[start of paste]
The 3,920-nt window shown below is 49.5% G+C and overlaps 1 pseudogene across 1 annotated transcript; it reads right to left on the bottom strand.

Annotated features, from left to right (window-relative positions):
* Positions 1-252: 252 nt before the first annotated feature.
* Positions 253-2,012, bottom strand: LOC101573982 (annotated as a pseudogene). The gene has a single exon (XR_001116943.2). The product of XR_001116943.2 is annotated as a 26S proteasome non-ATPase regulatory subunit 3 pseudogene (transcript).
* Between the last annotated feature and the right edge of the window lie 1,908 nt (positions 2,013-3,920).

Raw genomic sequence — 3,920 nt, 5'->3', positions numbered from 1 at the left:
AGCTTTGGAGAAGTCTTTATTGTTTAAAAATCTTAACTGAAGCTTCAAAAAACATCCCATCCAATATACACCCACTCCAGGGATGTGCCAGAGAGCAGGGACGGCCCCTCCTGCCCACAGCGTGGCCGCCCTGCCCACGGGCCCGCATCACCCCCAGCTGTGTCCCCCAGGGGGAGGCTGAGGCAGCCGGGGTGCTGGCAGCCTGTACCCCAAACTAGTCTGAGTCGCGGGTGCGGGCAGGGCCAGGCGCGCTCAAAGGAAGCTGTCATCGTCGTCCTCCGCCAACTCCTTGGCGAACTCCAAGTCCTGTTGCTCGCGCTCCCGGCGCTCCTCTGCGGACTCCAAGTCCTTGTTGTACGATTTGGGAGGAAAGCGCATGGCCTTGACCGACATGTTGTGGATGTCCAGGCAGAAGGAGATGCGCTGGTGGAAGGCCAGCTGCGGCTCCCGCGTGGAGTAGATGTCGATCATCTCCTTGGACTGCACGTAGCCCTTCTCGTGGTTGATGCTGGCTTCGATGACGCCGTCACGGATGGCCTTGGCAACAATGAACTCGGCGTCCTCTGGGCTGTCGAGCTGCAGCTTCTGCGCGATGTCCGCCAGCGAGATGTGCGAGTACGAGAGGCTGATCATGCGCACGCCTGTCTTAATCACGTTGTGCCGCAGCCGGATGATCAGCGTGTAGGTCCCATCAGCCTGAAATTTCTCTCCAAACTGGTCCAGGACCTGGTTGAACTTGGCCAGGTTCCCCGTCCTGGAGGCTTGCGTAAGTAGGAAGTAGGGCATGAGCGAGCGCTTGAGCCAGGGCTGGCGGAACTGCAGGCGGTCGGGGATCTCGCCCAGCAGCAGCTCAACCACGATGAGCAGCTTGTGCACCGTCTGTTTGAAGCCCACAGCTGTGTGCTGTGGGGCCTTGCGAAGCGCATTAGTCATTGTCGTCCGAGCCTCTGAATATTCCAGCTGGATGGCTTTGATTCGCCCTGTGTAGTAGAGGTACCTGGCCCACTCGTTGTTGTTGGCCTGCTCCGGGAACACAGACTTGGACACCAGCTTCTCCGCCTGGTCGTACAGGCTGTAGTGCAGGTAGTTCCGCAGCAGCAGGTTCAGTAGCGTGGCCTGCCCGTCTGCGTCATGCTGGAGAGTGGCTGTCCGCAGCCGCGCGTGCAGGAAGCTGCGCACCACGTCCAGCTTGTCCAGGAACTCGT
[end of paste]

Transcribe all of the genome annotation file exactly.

The 3,920-nt window shown below is 49.5% G+C and overlaps 1 pseudogene across 1 annotated transcript; it reads right to left on the bottom strand.

Annotated features, from left to right (window-relative positions):
* Positions 1-252: 252 nt before the first annotated feature.
* Positions 253-2,012, bottom strand: LOC101573982 (annotated as a pseudogene). The gene has a single exon (XR_001116943.2). The product of XR_001116943.2 is annotated as a 26S proteasome non-ATPase regulatory subunit 3 pseudogene (transcript).
* Between the last annotated feature and the right edge of the window lie 1,908 nt (positions 2,013-3,920).

Raw genomic sequence — 3,920 nt, 5'->3', positions numbered from 1 at the left:
AGCTTTGGAGAAGTCTTTATTGTTTAAAAATCTTAACTGAAGCTTCAAAAAACATCCCATCCAATATACACCCACTCCAGGGATGTGCCAGAGAGCAGGGACGGCCCCTCCTGCCCACAGCGTGGCCGCCCTGCCCACGGGCCCGCATCACCCCCAGCTGTGTCCCCCAGGGGGAGGCTGAGGCAGCCGGGGTGCTGGCAGCCTGTACCCCAAACTAGTCTGAGTCGCGGGTGCGGGCAGGGCCAGGCGCGCTCAAAGGAAGCTGTCATCGTCGTCCTCCGCCAACTCCTTGGCGAACTCCAAGTCCTGTTGCTCGCGCTCCCGGCGCTCCTCTGCGGACTCCAAGTCCTTGTTGTACGATTTGGGAGGAAAGCGCATGGCCTTGACCGACATGTTGTGGATGTCCAGGCAGAAGGAGATGCGCTGGTGGAAGGCCAGCTGCGGCTCCCGCGTGGAGTAGATGTCGATCATCTCCTTGGACTGCACGTAGCCCTTCTCGTGGTTGATGCTGGCTTCGATGACGCCGTCACGGATGGCCTTGGCAACAATGAACTCGGCGTCCTCTGGGCTGTCGAGCTGCAGCTTCTGCGCGATGTCCGCCAGCGAGATGTGCGAGTACGAGAGGCTGATCATGCGCACGCCTGTCTTAATCACGTTGTGCCGCAGCCGGATGATCAGCGTGTAGGTCCCATCAGCCTGAAATTTCTCTCCAAACTGGTCCAGGACCTGGTTGAACTTGGCCAGGTTCCCCGTCCTGGAGGCTTGCGTAAGTAGGAAGTAGGGCATGAGCGAGCGCTTGAGCCAGGGCTGGCGGAACTGCAGGCGGTCGGGGATCTCGCCCAGCAGCAGCTCAACCACGATGAGCAGCTTGTGCACCGTCTGTTTGAAGCCCACAGCTGTGTGCTGTGGGGCCTTGCGAAGCGCATTAGTCATTGTCGTCCGAGCCTCTGAATATTCCAGCTGGATGGCTTTGATTCGCCCTGTGTAGTAGAGGTACCTGGCCCACTCGTTGTTGTTGGCCTGCTCCGGGAACACAGACTTGGACACCAGCTTCTCCGCCTGGTCGTACAGGCTGTAGTGCAGGTAGTTCCGCAGCAGCAGGTTCAGTAGCGTGGCCTGCCCGTCTGCGTCATGCTGGAGAGTGGCTGTCCGCAGCCGCGCGTGCAGGAAGCTGCGCACCACGTCCAGCTTGTCCAGGAACTCGT